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I came across a site that doesn't work when I type in the address with the "www." prefix. The following is an example: if you click on this link, it won't take you to any site, but rather display an error message. By simply doing away with the "www." prefix, as in here, the site loads up just fine. I can see why a site wouldn't load when the prefix is missing, but I can't think of any reason for a site not to work with it, rather than without it.

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4 not exactly the same, but it covers your question. In short, there's no reason www should work unless a explicit subdomain is set up as such. – Journeyman Geek Jul 26 '12 at 3:03
you may be redirected to an unexpected site if you're in China, because some internet SPs hijacked DNS. – LiuYan 刘研 Jul 26 '12 at 3:49

2 Answers 2

up vote 8 down vote accepted

I found the problem. The administrator of that domain name hasn't set up an address (A or AAAA) record for www.

error@underground ~ $ host has address
error@underground ~ $ host
Host not found: 3(NXDOMAIN)

Compare this to what nearly every other site does:

error@underground ~ $ host has address has IPv6 address 2a03:2880:10:1f02:face:b00c:0:25
error@underground ~ $ host has address has IPv6 address 2a03:2880:10:1f02:face:b00c:0:25

Unless this is your domain, there's very little you can do to fix it, except perhaps contact the site and advise them of their problem and hope someone there has enough clue to fix it.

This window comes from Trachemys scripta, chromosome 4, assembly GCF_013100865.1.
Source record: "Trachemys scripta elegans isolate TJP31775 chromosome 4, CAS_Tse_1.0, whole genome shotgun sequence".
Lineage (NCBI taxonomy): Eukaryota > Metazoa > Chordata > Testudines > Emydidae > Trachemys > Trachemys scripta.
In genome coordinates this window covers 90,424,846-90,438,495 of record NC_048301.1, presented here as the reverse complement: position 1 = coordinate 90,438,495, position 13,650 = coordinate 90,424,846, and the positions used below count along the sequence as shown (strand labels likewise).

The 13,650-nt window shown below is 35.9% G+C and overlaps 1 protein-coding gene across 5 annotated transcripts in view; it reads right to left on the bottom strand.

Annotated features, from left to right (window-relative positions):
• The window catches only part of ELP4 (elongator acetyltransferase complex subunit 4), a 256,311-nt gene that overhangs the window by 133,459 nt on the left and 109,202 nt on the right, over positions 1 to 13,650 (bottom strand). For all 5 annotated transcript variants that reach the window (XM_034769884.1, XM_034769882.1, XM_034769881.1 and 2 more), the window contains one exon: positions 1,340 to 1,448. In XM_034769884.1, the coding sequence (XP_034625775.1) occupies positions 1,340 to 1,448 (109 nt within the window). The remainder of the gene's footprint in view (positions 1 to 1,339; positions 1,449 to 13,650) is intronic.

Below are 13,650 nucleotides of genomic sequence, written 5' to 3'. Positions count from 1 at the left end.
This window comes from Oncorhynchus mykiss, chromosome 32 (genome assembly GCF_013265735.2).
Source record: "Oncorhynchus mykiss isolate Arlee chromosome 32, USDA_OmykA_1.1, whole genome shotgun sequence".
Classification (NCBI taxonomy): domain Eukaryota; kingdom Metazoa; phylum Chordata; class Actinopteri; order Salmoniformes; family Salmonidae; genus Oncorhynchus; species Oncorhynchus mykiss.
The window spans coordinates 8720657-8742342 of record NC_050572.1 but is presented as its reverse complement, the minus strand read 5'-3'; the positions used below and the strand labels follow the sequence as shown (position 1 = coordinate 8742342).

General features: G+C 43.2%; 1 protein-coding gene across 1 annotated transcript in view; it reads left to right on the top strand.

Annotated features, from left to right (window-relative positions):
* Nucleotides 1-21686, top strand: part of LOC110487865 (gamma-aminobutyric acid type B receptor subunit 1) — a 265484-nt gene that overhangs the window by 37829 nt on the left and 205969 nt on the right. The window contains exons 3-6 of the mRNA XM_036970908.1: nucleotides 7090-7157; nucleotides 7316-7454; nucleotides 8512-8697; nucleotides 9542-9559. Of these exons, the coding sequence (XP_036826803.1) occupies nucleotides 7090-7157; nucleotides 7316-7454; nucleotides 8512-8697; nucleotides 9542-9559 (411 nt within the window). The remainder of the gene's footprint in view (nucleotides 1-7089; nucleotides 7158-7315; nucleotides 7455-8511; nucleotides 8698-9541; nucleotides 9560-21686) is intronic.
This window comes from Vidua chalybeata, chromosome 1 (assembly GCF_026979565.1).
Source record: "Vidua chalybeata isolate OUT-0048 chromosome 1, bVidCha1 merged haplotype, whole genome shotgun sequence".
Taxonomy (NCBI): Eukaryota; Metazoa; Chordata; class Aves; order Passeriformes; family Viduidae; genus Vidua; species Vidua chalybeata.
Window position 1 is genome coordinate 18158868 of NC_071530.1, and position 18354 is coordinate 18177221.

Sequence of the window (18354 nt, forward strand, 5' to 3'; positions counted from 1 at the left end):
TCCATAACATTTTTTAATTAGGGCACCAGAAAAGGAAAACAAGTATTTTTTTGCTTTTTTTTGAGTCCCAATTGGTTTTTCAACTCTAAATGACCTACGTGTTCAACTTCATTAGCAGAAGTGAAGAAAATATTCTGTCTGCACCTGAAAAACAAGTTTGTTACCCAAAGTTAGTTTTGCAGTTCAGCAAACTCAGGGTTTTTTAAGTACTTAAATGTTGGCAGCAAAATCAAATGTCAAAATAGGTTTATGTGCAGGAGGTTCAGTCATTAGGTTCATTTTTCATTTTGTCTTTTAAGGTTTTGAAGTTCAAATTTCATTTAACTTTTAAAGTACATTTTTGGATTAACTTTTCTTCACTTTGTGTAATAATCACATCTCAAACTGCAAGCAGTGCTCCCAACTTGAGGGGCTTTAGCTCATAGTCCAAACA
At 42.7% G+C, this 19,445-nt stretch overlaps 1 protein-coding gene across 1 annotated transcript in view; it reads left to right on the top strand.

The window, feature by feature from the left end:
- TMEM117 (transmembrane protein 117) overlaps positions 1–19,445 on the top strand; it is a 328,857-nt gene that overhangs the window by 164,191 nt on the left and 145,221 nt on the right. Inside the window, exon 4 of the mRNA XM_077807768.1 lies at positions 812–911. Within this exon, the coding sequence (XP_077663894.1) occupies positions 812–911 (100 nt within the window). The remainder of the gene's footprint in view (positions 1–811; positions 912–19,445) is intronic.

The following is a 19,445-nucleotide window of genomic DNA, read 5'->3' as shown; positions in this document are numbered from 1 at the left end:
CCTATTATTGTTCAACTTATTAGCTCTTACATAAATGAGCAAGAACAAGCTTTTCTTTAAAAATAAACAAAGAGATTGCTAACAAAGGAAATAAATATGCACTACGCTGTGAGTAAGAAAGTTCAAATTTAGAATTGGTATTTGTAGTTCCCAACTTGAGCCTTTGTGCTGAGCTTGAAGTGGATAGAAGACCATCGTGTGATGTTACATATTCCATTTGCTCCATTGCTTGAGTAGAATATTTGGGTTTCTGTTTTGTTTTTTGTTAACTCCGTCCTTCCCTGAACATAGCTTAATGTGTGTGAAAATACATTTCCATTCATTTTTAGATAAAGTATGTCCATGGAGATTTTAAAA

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So, is setting up an address record for www common practice in this area? I mean, why do all the other sites work with the prefix and just this one doesn't. – the_midget_17 Jul 26 '12 at 3:10
Every other site works because every other site has an address record. – Michael Hampton Jul 26 '12 at 3:11
I see... so this is merely an example of sloppy work, right? – the_midget_17 Jul 26 '12 at 3:12
It's not really a "problem"... – ekaj Jul 26 '12 at 3:55
@Synetech: No they can't. If there's no DNS record (whether A or CNAME or, for IPv6, AAAA) for www.…, then the browser can't send a request to it, and so can't receive any redirect in return either. – Ilmari Karonen Jul 26 '12 at 12:09

Your question is based on a somewhat false premise. There is no special reason and should go to the same site or both be valid other than that this is what people expect. As far as computers are concerned, they are two completely different names that could go to completely different places. People are free to set them up to go to the same place, different places, or make one work and the other not however they please.

There is simply a general agreement that the host name www will be used for the web site for a domain. But there is no technical reason anybody must follow this agreement.

You question is based on the false premise that and are somehow the "same site", one with a prefix and one without. In fact, they are two completely different potential site names that both happen to be under the control of whoever owns or manages

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Interesting indeed. Thanks for explaining so neatly. – the_midget_17 Jul 26 '12 at 3:21
There is also no reason why and must be under the control of the same entity, just like there being no reason why com and would need to be under the control of the same entity. There is no technical reason why one cannot delegate from in exactly the same way that is delegated from com. – Michael Kjörling Jul 26 '12 at 9:34

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